In the Monday announcement , Oracle said it was bumping its cash offer to $24 a share from $21 for all common shares of PeopleSoft, which rejected the earlier $7.7-billion offer for being inadequate, according to news reports. Redwood Shores, California-based Oracle pointed out the new offer price is nearly 60% higher than the closing price on the day before its initial June 2003 offer.
As part of the improved offer, Oracle mandated that a majority of PeopleSoft’s shares are tendered in the offer and that the PeopleSoft board eliminate the poison pill antitakeover defense and other “obstacles” to Oracle’s acquisition of shares in the offer.
Oracle’s more generous bid comes less than a week after European antitrust regulators cleared its hostile bid to buy PeopleSoft. The decision by the European Commission removed the last antitrust hurdle that threatened to block Oracle from taking over PeopleSoft.
Also, Oracle executives Friday insisted their proposed PeopleSoft deal makes good business sense. One worry voiced at the company’s annual stockholder meeting was that the two software makers might not make a good marriage, resulting in poor service and a big loss of PeopleSoft’s customers, news reports indicated.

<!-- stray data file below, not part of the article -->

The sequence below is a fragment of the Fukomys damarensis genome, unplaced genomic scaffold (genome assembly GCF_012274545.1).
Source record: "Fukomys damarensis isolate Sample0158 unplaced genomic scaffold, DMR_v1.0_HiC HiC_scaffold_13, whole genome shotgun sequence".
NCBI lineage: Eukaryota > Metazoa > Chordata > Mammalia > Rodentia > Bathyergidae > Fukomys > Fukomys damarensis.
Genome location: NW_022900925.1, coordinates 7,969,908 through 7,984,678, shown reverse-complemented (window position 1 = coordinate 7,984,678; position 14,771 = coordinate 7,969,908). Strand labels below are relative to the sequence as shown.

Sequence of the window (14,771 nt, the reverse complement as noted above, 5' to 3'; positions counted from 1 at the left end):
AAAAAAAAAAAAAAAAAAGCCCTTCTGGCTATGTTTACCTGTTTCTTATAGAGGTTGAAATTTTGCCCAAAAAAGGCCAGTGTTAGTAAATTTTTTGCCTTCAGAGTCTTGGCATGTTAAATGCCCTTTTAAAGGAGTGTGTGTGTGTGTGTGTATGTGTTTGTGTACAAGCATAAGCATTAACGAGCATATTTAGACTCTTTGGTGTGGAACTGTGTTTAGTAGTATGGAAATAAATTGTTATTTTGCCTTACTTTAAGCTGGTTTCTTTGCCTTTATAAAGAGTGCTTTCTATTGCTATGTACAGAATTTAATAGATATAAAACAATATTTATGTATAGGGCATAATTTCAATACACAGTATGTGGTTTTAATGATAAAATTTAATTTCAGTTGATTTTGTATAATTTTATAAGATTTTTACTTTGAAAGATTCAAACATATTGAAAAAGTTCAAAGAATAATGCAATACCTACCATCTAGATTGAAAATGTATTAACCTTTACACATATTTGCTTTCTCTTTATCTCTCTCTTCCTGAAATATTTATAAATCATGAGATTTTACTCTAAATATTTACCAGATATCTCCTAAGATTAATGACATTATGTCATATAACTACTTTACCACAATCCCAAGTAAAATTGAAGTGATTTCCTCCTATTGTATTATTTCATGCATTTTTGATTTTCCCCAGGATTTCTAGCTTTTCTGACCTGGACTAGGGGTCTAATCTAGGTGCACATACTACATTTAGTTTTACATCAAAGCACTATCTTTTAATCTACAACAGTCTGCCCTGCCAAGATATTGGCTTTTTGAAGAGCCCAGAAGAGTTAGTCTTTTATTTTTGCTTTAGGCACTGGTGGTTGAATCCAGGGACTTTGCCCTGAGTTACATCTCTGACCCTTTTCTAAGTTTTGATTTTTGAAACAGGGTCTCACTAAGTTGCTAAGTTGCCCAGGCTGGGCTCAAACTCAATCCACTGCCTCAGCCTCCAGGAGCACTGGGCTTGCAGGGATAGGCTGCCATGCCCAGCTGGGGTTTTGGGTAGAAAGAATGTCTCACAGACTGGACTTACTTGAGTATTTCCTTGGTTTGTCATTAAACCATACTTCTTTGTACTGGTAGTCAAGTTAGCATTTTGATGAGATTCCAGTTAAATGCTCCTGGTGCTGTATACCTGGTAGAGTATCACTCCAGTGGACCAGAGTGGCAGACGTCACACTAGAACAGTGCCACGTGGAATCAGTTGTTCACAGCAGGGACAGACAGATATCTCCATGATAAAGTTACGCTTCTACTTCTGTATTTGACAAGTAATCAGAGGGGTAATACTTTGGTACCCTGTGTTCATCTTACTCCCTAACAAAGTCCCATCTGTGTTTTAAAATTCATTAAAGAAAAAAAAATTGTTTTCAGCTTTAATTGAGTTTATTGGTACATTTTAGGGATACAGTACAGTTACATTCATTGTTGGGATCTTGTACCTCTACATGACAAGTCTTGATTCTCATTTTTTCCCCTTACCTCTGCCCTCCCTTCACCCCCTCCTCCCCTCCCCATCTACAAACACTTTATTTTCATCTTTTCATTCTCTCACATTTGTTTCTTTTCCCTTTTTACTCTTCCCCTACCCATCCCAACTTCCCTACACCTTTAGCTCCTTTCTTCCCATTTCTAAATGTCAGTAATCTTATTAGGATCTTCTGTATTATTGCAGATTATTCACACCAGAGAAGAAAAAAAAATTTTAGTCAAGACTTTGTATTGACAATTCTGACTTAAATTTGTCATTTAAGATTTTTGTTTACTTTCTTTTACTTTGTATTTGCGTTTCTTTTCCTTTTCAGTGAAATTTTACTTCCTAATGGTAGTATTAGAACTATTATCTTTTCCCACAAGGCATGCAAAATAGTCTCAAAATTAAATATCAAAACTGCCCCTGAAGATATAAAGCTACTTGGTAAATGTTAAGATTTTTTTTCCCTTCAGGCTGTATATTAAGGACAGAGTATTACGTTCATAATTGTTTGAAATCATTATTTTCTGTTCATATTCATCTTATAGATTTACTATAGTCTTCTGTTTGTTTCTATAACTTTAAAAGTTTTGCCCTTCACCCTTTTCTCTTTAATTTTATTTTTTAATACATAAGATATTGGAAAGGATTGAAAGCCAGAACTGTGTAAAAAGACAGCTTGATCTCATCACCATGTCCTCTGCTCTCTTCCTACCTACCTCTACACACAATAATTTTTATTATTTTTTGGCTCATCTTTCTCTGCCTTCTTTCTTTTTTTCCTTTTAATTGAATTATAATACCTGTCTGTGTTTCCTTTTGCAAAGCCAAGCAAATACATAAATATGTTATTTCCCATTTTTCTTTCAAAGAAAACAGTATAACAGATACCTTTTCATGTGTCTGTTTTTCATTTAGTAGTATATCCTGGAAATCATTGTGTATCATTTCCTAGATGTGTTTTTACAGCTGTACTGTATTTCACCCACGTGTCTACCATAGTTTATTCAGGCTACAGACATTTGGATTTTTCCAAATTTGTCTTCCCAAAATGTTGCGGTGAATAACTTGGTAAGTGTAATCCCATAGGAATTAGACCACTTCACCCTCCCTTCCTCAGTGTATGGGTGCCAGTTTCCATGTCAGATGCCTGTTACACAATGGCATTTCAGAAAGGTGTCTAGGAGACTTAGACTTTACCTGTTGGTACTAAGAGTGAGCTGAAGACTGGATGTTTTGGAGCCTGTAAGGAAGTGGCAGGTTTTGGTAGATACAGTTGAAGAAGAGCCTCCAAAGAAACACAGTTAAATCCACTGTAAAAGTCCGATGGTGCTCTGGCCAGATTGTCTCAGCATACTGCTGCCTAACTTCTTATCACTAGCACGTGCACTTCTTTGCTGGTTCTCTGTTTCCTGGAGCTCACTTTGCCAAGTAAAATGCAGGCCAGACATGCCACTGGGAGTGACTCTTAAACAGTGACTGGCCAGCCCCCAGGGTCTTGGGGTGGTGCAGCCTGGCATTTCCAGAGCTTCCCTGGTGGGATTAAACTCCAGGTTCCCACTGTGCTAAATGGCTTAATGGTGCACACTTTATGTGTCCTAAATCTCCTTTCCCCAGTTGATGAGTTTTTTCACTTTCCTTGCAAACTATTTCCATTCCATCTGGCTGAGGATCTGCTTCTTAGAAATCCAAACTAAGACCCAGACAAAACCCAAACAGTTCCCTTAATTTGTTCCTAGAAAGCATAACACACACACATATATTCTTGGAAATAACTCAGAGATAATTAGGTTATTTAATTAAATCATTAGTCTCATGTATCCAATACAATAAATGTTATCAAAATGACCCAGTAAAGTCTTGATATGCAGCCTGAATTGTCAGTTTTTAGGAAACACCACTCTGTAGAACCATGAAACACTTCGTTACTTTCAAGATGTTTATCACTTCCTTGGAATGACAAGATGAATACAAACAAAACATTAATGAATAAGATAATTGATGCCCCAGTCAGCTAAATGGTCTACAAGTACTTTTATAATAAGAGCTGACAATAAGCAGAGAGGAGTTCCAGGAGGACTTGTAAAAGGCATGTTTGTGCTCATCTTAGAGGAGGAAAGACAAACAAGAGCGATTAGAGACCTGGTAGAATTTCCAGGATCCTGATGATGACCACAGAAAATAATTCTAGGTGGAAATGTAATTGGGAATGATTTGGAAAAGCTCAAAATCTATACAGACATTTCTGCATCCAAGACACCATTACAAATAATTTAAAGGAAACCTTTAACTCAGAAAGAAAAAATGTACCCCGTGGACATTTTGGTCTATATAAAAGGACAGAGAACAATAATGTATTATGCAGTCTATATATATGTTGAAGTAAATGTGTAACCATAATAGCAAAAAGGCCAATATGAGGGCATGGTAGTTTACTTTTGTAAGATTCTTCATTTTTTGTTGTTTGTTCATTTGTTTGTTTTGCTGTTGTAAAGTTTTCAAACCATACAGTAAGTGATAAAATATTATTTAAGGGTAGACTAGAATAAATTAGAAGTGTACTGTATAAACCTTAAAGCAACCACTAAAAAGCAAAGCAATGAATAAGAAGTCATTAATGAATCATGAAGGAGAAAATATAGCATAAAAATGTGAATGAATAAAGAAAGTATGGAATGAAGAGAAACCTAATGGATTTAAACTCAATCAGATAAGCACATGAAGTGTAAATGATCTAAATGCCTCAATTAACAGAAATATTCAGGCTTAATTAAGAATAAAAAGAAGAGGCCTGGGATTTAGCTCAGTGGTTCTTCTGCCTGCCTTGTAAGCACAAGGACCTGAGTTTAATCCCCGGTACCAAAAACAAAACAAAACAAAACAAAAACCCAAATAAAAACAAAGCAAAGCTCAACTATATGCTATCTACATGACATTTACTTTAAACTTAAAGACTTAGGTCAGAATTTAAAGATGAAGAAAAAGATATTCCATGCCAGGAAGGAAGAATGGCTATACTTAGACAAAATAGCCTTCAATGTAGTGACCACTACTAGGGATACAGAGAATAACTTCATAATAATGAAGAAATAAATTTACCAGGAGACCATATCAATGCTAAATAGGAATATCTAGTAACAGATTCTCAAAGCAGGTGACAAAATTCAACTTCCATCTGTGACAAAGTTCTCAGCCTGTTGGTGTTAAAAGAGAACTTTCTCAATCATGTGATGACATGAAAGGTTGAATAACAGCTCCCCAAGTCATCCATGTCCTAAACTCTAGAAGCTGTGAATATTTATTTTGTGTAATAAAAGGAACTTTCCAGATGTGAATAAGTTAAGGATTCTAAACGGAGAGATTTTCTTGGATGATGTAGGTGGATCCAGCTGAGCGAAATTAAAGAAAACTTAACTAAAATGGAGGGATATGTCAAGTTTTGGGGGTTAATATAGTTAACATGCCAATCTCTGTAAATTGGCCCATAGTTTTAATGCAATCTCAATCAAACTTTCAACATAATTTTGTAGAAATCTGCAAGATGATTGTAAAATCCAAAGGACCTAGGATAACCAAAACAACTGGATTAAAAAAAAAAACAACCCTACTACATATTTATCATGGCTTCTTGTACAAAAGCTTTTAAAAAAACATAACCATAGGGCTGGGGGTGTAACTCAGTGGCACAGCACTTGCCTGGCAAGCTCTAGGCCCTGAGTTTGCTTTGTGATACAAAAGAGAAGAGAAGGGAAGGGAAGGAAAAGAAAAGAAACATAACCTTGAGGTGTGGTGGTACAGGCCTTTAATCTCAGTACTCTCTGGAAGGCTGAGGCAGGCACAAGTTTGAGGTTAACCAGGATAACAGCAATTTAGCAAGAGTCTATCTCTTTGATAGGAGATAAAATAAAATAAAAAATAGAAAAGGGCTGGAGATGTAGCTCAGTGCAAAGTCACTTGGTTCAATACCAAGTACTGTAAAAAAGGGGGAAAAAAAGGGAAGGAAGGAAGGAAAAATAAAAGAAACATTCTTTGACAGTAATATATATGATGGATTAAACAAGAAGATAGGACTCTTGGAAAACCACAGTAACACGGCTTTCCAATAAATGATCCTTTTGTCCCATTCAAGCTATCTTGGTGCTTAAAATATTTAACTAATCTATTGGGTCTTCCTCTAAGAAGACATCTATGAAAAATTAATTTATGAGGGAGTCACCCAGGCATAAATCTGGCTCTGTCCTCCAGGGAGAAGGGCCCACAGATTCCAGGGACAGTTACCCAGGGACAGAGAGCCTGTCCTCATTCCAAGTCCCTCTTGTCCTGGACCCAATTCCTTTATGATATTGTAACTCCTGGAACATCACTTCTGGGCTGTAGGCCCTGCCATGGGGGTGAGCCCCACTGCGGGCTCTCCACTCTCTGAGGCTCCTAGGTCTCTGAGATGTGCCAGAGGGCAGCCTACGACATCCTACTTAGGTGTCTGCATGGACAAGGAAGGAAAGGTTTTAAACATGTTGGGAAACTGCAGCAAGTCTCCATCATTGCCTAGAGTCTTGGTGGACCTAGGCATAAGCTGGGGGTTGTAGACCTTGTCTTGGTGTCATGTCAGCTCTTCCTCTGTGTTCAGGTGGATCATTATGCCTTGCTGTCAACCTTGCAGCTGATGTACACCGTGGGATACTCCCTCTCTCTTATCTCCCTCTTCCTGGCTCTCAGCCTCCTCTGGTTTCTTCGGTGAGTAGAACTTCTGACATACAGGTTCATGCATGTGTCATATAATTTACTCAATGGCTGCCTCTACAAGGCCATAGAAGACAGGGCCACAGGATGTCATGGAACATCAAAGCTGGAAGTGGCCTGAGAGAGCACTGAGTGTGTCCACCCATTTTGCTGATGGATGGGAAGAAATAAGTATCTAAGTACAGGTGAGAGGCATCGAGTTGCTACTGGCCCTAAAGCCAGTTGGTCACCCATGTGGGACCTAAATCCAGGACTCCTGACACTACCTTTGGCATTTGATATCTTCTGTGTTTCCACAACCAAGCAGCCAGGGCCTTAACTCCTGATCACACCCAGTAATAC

But Oracle Chief Executive Larry Ellison said he was confident the purchase of PeopleSoft would work out fine. If the takeover is accomplished, Ellison said, “it should accelerate our growth all over the world,” especially in North America, where PeopleSoft does much of its business.
For its part, PeopleSoft advised its stockholders to take no action at this time in response to the latest Oracle bid.
HR professionals have been watching the Oracle-PeopleSoft battle because of the extremely popular HR software from PeopleSoft. Observers say many HR officials would outsource their operations instead of keeping them on the PeopleSoft platform if the takeover goes through.